It means my life is bursting with love.

Yes, the chaos is loud, the nightmares are a drag, the mess is unrelenting, there is never a pause on the task list. But I make time for stopping: witnessing life: noticing the leaves changing, the kids laughing, the cloud animals, the facial expressions of strangers, the smiles, the glorious first sip of coffee (once I finally get it to my lips). I make it a point to take baths, to flee the city for an occasional solo hike,  to lose myself in a book, to connect with friends, to lock the door and wrap myself up in my lover.

That's life. It's a beautiful juxtaposition. I like the dance.

I just wish there were more coffee.

Tuesday, November 1, 2016

The story of a name

I was named after my step-mother, Amy.

My parents lived in Alaska, where they were married for about 7 years. After having my sister and myself (I guess he always loved the name Amy), their marriage fell apart and he moved back to his hometown in California. He rekindled his romance with Amy, and soon they were married. By then, Amy had already had three children. My father ended adopting her youngest daughter.  Eventually the two had a child of their own, my half brother Jimmy.

As a young girl, as soon as I was able to travel on my own (7 or 8),  I would go down and visit them each summer.  With two Amys in the house, sometimes we had to differentiate between the two by designating "Big Amy" and "Little Amy". Big Amy never liked that. She didn't like much about sharing our name, nor did she like my sister or me.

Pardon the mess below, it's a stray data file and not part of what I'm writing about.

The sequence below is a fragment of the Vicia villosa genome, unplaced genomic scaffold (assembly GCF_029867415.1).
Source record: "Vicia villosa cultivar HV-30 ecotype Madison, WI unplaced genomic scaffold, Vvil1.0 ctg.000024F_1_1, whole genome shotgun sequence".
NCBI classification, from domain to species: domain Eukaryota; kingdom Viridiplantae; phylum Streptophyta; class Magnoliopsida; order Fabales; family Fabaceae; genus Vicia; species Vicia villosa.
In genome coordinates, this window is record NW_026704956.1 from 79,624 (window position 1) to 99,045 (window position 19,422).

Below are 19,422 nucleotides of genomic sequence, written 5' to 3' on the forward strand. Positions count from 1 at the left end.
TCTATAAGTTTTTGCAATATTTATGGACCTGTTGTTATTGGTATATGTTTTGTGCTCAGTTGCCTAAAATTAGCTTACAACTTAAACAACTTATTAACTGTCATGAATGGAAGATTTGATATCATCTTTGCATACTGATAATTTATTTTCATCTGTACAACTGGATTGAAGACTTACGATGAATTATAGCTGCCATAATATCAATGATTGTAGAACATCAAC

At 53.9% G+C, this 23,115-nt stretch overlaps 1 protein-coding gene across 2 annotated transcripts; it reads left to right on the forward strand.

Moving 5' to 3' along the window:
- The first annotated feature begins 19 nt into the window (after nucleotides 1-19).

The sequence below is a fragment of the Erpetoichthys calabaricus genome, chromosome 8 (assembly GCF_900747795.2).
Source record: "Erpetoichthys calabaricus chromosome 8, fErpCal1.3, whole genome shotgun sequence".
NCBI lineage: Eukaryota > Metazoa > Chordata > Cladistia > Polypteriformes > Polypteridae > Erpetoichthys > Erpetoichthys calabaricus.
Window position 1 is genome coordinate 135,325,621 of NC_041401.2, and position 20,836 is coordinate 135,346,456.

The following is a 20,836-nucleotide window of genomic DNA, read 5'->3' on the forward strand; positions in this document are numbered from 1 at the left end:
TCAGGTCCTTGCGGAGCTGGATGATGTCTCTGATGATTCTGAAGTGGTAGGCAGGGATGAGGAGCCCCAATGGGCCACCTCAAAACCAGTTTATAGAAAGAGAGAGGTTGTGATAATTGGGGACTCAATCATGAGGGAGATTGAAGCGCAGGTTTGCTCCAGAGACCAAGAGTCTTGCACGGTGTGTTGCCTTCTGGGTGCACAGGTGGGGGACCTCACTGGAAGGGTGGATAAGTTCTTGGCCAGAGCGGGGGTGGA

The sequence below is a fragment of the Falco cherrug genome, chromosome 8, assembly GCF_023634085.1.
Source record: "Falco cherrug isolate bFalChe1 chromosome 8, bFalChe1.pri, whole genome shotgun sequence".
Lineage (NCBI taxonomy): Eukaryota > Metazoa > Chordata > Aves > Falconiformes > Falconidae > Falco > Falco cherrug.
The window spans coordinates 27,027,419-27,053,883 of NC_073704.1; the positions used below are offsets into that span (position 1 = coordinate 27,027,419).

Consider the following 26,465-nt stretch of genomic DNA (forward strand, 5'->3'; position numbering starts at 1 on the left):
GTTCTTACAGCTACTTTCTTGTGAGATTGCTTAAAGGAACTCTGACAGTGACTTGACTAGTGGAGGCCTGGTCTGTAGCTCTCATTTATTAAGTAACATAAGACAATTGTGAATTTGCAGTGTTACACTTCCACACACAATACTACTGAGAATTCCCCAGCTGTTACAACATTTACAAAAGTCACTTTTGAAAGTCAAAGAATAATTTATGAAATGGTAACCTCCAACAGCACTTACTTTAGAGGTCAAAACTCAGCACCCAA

My dad worked during the day, and my step-mom was a night shift nurse, so she would sleep most of the day. When she wasn't sleeping, she was in her room with the door shut, reading or watching TV. She'd typically come out at some point, sternly order me to do a chore, and then retreat back into her room until it was time to leave for work.  The relief of her daunting presence was bliss. When my dad would come home in the evenings, we might go together to play tennis at the college, or work on the yard, or just talk around the dinner table. During the times when my step mother was still there for dinnertime or on weekends, she would warm up, defrosted by the presence of her husband. Sometimes she'd appear to approve of me and treat me kindly. I remember one time during a fun evening of laughter and connection, I asked her if I could call her "Mom". She said "no". I think that was the first time I felt expressly rejected by her.